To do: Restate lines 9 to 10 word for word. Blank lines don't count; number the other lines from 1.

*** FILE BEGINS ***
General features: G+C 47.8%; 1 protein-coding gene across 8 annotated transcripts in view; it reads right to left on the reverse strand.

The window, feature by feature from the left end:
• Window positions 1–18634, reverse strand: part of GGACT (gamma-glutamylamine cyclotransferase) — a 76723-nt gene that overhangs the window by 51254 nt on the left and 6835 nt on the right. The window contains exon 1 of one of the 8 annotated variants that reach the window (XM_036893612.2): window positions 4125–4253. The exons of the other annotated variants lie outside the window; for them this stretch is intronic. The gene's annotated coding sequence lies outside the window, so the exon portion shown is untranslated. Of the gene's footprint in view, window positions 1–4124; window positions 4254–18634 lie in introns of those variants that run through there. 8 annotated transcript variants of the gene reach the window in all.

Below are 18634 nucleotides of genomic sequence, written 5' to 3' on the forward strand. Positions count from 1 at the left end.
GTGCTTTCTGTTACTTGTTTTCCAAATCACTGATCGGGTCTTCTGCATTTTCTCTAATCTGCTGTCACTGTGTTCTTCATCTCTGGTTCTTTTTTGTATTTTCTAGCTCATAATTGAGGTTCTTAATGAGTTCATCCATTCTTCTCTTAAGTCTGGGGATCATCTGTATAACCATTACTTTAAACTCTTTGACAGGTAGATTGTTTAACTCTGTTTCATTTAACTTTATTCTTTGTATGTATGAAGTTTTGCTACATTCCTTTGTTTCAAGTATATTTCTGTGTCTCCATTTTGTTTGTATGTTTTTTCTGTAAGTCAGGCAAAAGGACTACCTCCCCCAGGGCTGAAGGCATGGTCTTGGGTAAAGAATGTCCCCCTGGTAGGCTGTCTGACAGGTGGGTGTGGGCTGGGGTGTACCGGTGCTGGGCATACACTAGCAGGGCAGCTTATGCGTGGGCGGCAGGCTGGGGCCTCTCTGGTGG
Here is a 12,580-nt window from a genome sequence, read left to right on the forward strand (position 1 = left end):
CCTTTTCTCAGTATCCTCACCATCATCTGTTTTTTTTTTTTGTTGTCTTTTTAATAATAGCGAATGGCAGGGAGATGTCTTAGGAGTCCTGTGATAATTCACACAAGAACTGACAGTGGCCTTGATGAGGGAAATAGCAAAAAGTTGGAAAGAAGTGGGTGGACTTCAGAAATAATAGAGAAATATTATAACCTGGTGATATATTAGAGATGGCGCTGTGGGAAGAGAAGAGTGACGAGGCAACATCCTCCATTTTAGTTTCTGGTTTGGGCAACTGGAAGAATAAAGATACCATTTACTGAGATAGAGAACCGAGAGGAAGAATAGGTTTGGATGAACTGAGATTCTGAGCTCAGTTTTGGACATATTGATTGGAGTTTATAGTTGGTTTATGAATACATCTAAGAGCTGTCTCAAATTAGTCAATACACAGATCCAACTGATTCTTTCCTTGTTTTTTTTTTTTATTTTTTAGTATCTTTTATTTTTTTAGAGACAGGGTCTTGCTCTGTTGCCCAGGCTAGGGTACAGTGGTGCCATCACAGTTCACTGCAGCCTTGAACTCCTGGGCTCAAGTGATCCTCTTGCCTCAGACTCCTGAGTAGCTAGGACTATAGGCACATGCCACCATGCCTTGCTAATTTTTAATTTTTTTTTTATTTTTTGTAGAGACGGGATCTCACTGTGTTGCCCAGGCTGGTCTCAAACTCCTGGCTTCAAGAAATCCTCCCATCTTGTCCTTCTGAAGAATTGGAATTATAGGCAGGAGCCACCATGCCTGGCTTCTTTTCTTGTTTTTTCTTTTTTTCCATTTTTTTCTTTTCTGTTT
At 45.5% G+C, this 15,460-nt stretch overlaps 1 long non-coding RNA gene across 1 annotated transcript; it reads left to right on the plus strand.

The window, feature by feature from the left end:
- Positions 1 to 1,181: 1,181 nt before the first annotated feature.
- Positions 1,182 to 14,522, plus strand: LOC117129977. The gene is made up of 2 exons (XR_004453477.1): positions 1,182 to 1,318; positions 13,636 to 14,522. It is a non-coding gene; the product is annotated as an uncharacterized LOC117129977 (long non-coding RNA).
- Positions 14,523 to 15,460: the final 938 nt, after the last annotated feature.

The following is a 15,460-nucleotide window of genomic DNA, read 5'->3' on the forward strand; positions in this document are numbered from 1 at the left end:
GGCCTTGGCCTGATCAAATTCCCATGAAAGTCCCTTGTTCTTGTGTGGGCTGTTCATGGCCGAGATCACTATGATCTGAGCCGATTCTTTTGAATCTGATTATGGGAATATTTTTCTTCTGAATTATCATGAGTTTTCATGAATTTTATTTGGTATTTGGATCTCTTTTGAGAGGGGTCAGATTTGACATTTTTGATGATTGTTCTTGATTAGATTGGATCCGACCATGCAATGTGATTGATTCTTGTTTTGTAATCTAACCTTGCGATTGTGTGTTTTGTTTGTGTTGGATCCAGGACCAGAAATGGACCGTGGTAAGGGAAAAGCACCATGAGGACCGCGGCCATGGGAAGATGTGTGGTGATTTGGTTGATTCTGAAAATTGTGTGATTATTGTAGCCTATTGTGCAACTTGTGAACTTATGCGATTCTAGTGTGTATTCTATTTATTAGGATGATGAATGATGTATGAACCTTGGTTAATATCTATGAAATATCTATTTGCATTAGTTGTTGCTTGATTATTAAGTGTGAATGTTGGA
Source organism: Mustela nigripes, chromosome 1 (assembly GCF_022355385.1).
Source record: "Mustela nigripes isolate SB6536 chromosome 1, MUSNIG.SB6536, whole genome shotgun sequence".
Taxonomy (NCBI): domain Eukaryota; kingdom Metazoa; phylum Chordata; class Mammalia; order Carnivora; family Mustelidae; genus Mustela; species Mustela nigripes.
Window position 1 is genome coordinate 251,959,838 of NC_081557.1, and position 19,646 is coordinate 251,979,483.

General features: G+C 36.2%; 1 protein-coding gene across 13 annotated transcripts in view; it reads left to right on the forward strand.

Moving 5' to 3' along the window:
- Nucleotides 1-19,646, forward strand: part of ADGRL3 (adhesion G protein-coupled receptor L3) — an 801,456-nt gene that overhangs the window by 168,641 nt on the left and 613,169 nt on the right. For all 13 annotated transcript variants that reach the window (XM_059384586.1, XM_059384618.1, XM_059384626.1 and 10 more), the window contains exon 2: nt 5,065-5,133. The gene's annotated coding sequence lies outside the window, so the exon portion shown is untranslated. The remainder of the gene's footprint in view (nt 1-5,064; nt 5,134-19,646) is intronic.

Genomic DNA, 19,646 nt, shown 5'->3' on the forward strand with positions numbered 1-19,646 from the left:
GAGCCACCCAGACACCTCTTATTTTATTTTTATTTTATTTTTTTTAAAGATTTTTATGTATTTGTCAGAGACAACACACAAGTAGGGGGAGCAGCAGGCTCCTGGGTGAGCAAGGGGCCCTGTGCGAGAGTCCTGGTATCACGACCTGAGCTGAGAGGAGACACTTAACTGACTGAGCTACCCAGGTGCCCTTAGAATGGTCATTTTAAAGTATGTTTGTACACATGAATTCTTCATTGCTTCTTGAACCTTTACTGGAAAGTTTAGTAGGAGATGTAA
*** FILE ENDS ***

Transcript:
The window, feature by feature from the left end:
- Positions 1 to 1,181: 1,181 nt before the first annotated feature.